Monday, 15 March 2010

The problem with randomness in computer games

As a fairly avid Flash game player, sometimes I come to think that the random() function is one of the great curses the programming languages has thrown on the gaming world.

See, Flash games are very often not done by professionals. So, among the many games you'll play, you'll come across a lot of games with clunky controls, bad design decisions, stupid gameplay and so on and on. Honestly, I think bad graphics and bad music are entirely forgivable, because the amount of HORRIBLE designing and development I've seen compensates for all the bad art out there. And many of my gripes seem to converge towards one thing: many designers don't understand how randomness works.

I should say: I'm talking as a PLAYER, not as an actual game developer. Even though I am a professional programmer and a student of Computer Science, the only time I've come to write a full-fledged computer game was for a college assignment. I often have ideas for games, but with the time, the skill and the tools I have, they're basically impossible to make. However, I understand the basic concepts reasonably well, and that's enough to see that some people should take a few lessons before they go out making games.

Get this: randomness is dangerous. In fact, it's so dangerous that pseudo-randomness is STILL dangerous enough (remember that computers are incapable of generating truly random numbers -- it at best APPROXIMATES such thing). Sometimes, games rely entirely on it in order to make things happen. However, depending on the nature of the game, this can make almost unplayable. For example, if a game drops power-ups that play a very important role on the player's performance, randomness can ruin things: one match can be extremely easy, since the player gets many useful power-ups, while the next one becomes damn near impossible, since they just never come. Or, for example, if the arrival of enemies is exaggeratedly randomised, they can make the game inexpicably hard, or even lead the player into situations where death is unavoidable. I've once played a game called Balance Balls 2, a game where the player must keep a red ball balanced on a moving platform, while other balls (some with power up/downs) fall onto it. The player can tilt the platform left that right, to get rid of the enemy balls, but the strength is limited, so once one of the sides become too heavy, the platform inevitably falls. Can you see the problem there? Yes: there are times when an absurd number of balls fall EXACTLY on the same spot, leading into an unavoidable death.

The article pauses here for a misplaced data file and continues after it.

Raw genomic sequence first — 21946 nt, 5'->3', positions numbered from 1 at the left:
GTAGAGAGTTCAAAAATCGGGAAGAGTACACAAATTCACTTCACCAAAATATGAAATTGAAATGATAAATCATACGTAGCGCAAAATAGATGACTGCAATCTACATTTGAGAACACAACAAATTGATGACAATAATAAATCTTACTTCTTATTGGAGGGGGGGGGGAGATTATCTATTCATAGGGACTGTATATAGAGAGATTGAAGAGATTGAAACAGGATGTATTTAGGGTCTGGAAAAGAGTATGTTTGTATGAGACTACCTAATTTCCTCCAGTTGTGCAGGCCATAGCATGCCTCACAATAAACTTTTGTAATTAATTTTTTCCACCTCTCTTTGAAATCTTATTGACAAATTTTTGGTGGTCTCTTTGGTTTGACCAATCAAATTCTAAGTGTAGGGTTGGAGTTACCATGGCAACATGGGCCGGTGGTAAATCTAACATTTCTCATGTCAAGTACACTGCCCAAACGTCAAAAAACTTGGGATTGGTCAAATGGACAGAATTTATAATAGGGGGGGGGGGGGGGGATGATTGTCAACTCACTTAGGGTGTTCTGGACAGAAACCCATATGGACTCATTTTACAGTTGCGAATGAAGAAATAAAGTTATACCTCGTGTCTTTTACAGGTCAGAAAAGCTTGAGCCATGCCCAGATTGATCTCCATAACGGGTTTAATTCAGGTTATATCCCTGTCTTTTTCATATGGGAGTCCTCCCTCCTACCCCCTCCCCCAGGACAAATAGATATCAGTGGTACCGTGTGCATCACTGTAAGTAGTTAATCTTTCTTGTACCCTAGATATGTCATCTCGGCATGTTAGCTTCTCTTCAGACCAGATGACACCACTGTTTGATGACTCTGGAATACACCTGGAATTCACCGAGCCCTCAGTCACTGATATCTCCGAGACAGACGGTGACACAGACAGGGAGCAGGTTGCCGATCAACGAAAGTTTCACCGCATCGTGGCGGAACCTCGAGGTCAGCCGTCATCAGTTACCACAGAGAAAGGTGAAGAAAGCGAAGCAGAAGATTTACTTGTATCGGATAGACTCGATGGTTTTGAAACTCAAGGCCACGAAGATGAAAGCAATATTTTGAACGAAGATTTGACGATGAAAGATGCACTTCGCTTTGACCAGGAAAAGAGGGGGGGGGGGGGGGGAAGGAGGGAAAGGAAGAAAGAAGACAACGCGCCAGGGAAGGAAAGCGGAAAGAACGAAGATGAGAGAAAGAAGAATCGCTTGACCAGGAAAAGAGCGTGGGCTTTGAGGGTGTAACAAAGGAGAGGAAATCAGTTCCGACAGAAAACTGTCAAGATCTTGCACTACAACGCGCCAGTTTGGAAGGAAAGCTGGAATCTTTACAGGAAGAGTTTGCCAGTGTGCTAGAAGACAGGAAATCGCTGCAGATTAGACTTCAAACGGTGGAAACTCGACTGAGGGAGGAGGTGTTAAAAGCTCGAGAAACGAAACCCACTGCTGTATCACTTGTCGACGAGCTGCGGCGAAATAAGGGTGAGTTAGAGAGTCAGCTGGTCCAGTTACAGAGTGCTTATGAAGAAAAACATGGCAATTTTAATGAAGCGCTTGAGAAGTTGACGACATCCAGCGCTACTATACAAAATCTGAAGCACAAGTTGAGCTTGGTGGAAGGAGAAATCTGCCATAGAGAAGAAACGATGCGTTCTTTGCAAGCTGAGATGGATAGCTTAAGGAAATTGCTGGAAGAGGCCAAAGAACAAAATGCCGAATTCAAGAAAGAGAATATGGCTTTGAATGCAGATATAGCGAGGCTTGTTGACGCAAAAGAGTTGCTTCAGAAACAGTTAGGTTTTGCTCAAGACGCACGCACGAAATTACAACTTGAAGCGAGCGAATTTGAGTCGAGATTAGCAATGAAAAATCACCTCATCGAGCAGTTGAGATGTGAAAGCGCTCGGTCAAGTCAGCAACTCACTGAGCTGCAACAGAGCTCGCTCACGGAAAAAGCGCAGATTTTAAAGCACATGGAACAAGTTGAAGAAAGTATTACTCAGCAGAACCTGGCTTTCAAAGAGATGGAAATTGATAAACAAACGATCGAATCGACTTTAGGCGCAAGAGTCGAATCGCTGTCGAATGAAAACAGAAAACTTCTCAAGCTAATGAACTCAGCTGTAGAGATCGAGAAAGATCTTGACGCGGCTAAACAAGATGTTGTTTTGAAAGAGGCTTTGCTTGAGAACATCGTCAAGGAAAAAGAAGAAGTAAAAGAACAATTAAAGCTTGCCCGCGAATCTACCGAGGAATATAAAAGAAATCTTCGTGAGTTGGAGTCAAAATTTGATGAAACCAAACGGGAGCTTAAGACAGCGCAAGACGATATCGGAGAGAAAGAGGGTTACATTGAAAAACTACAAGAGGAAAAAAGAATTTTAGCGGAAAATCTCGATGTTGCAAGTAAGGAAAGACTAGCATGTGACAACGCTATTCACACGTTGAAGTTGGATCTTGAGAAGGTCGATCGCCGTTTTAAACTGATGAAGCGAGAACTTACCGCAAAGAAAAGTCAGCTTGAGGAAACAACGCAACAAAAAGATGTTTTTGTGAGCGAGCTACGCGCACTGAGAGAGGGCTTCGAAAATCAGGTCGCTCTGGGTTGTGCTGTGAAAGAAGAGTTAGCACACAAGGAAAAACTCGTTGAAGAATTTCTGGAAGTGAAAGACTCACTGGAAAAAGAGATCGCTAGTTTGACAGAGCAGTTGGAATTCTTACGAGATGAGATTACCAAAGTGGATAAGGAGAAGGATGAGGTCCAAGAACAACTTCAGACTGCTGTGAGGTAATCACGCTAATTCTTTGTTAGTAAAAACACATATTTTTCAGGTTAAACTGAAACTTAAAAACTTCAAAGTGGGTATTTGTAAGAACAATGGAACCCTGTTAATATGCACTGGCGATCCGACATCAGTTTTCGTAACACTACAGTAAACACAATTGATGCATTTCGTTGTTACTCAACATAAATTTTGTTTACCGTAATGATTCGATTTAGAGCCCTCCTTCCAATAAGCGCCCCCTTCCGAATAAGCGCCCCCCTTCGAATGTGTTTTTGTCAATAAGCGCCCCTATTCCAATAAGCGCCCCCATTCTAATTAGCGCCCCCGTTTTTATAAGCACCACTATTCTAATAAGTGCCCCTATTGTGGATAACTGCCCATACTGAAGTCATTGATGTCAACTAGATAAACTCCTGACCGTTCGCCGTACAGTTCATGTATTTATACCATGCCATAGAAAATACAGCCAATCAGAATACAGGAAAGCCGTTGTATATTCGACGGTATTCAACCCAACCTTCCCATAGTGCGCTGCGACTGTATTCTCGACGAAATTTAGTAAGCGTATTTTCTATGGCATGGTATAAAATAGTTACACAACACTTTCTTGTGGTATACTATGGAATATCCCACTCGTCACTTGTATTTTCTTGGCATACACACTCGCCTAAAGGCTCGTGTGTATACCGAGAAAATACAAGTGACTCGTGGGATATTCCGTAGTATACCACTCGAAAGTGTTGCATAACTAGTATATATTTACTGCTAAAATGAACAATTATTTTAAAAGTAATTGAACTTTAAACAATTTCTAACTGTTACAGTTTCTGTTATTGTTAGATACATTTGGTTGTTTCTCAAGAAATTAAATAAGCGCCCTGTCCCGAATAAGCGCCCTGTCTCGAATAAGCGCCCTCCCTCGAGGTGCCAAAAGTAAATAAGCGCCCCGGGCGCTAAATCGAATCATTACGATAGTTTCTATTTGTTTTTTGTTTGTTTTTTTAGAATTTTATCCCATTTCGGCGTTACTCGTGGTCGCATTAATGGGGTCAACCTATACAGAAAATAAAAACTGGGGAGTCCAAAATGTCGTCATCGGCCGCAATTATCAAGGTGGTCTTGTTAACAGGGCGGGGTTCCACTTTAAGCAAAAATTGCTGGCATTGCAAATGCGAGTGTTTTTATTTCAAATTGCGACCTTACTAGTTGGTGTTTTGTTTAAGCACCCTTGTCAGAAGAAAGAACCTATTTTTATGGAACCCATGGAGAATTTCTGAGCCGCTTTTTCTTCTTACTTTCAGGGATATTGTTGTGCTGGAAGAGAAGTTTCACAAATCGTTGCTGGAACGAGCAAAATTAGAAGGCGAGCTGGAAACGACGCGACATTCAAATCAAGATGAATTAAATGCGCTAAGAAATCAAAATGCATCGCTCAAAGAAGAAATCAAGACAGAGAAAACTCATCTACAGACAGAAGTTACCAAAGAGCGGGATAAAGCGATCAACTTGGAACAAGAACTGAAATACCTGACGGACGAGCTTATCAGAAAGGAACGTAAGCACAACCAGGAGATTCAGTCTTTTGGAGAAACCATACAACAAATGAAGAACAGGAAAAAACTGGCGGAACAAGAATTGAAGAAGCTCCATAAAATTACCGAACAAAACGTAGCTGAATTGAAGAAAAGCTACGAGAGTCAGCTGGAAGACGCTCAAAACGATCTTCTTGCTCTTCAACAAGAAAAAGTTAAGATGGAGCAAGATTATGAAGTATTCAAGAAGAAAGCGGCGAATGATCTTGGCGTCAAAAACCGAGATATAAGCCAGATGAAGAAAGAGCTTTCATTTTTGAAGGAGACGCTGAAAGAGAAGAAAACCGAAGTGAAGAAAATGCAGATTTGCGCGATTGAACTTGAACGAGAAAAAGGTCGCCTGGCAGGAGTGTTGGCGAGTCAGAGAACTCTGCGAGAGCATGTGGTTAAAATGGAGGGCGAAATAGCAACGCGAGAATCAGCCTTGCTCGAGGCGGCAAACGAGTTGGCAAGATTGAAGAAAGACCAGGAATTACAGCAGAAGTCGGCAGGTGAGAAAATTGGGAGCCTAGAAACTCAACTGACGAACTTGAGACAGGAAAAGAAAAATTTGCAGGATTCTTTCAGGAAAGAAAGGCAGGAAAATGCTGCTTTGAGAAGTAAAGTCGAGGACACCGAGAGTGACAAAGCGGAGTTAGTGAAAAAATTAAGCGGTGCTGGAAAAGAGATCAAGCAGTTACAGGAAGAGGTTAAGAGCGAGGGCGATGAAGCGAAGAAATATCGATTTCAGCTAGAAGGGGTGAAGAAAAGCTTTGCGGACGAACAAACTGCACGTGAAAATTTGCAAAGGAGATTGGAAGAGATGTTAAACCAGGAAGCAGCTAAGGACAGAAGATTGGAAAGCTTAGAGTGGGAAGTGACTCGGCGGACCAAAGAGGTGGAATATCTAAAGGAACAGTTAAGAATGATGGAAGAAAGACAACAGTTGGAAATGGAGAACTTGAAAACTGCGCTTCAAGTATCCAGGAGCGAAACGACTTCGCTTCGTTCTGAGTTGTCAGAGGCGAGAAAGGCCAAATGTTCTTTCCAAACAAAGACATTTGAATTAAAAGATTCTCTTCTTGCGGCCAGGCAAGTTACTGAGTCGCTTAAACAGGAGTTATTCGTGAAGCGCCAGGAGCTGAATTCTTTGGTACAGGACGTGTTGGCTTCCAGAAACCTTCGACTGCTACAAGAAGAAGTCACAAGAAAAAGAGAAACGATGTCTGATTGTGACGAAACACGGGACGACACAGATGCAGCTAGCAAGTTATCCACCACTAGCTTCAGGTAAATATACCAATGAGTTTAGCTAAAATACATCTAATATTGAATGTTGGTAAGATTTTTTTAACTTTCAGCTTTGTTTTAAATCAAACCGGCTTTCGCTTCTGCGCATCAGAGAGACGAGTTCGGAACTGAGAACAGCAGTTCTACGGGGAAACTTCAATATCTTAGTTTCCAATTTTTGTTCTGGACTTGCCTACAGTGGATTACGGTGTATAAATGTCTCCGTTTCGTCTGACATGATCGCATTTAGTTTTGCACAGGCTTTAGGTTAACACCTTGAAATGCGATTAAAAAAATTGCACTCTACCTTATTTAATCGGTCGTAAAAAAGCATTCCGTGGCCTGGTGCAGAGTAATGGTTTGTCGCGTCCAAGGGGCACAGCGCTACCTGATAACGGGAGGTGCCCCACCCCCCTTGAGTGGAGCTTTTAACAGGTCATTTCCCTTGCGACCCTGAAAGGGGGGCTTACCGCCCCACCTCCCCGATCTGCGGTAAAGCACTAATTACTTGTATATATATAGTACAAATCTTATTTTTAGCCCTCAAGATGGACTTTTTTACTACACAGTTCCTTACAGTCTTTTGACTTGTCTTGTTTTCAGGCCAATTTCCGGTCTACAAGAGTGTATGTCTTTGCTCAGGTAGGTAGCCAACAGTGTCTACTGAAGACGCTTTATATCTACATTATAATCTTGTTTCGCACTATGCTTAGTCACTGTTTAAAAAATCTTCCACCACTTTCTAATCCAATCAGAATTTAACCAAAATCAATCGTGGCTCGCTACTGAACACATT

So what's the matter with that? Simple: it removes the challenge. A game like that becomes a simple matter of trial and error, of waiting for THE right opportunity to succeed. The player realises it's not his ability that determines the outcome of the game, but pure chance. So, why bother trying?

On the other hand, I'm not saying that randomness SHOULD NOT be used. Randomness is usually desired, or even necessary, to make the game work. But it seems many developers work with the idea that if the game is not COMPLETELY random and chance-based, it becomes "too easy", because predictability spoils the game.

Besides, does predictability spoil the game? Not necessarily. Again, it all depends on the nature of the game. For example, if the game uses dice, or a similar artefact to decide certain outcomes, then the dice NEED to be as random as possible, to avoid giving someone an unfair advantage. But in solo games, or in games of skill, the player NEEDS to have some sort of solid ground. Randomness doesn't need to be extinguished: it needs to be CONTROLLED. The challenge is in determining how controlled it must be, but there needs to be rules for how much the game can vary. When the game catches the player by surprise, it must be a reasonable surprise. It WON'T KILL the game if you downplay randomness a little bit; in fact, chances are that it will improve it.